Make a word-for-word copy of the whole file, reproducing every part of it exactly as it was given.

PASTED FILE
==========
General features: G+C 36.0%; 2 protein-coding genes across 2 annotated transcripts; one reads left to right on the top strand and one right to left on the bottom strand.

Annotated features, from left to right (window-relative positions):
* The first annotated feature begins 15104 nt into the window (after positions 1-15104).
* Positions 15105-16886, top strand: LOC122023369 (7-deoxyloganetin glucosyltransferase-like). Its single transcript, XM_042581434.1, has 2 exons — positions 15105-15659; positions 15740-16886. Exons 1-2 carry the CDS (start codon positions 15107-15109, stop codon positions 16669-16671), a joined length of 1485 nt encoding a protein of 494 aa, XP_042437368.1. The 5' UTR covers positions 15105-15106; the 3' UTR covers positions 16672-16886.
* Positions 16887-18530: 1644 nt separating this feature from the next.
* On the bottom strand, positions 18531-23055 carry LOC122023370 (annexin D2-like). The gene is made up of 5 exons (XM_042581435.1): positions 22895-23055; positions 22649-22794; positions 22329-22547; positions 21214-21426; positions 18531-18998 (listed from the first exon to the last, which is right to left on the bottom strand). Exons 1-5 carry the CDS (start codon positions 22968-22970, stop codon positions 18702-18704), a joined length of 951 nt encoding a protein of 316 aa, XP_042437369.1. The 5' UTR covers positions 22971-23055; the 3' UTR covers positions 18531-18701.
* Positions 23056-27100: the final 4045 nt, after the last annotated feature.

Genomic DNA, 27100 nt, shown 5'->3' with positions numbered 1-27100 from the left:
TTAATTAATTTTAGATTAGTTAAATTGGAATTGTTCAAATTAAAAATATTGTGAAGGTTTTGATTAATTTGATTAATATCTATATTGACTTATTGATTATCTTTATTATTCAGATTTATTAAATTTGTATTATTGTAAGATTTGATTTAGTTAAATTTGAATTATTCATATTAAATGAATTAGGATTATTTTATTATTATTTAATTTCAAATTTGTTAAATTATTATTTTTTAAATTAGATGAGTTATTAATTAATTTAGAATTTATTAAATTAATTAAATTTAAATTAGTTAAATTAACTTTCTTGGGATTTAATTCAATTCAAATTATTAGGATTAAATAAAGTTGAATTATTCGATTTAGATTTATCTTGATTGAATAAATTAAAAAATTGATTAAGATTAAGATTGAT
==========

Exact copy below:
General features: G+C 36.0%; 2 protein-coding genes across 2 annotated transcripts; one reads left to right on the top strand and one right to left on the bottom strand.

Annotated features, from left to right (window-relative positions):
* The first annotated feature begins 15104 nt into the window (after positions 1-15104).
* Positions 15105-16886, top strand: LOC122023369 (7-deoxyloganetin glucosyltransferase-like). Its single transcript, XM_042581434.1, has 2 exons — positions 15105-15659; positions 15740-16886. Exons 1-2 carry the CDS (start codon positions 15107-15109, stop codon positions 16669-16671), a joined length of 1485 nt encoding a protein of 494 aa, XP_042437368.1. The 5' UTR covers positions 15105-15106; the 3' UTR covers positions 16672-16886.
* Positions 16887-18530: 1644 nt separating this feature from the next.
* On the bottom strand, positions 18531-23055 carry LOC122023370 (annexin D2-like). The gene is made up of 5 exons (XM_042581435.1): positions 22895-23055; positions 22649-22794; positions 22329-22547; positions 21214-21426; positions 18531-18998 (listed from the first exon to the last, which is right to left on the bottom strand). Exons 1-5 carry the CDS (start codon positions 22968-22970, stop codon positions 18702-18704), a joined length of 951 nt encoding a protein of 316 aa, XP_042437369.1. The 5' UTR covers positions 22971-23055; the 3' UTR covers positions 18531-18701.
* Positions 23056-27100: the final 4045 nt, after the last annotated feature.

Genomic DNA, 27100 nt, shown 5'->3' with positions numbered 1-27100 from the left:
TTAATTAATTTTAGATTAGTTAAATTGGAATTGTTCAAATTAAAAATATTGTGAAGGTTTTGATTAATTTGATTAATATCTATATTGACTTATTGATTATCTTTATTATTCAGATTTATTAAATTTGTATTATTGTAAGATTTGATTTAGTTAAATTTGAATTATTCATATTAAATGAATTAGGATTATTTTATTATTATTTAATTTCAAATTTGTTAAATTATTATTTTTTAAATTAGATGAGTTATTAATTAATTTAGAATTTATTAAATTAATTAAATTTAAATTAGTTAAATTAACTTTCTTGGGATTTAATTCAATTCAAATTATTAGGATTAAATAAAGTTGAATTATTCGATTTAGATTTATCTTGATTGAATAAATTAAAAAATTGATTAAGATTAAGATTGAT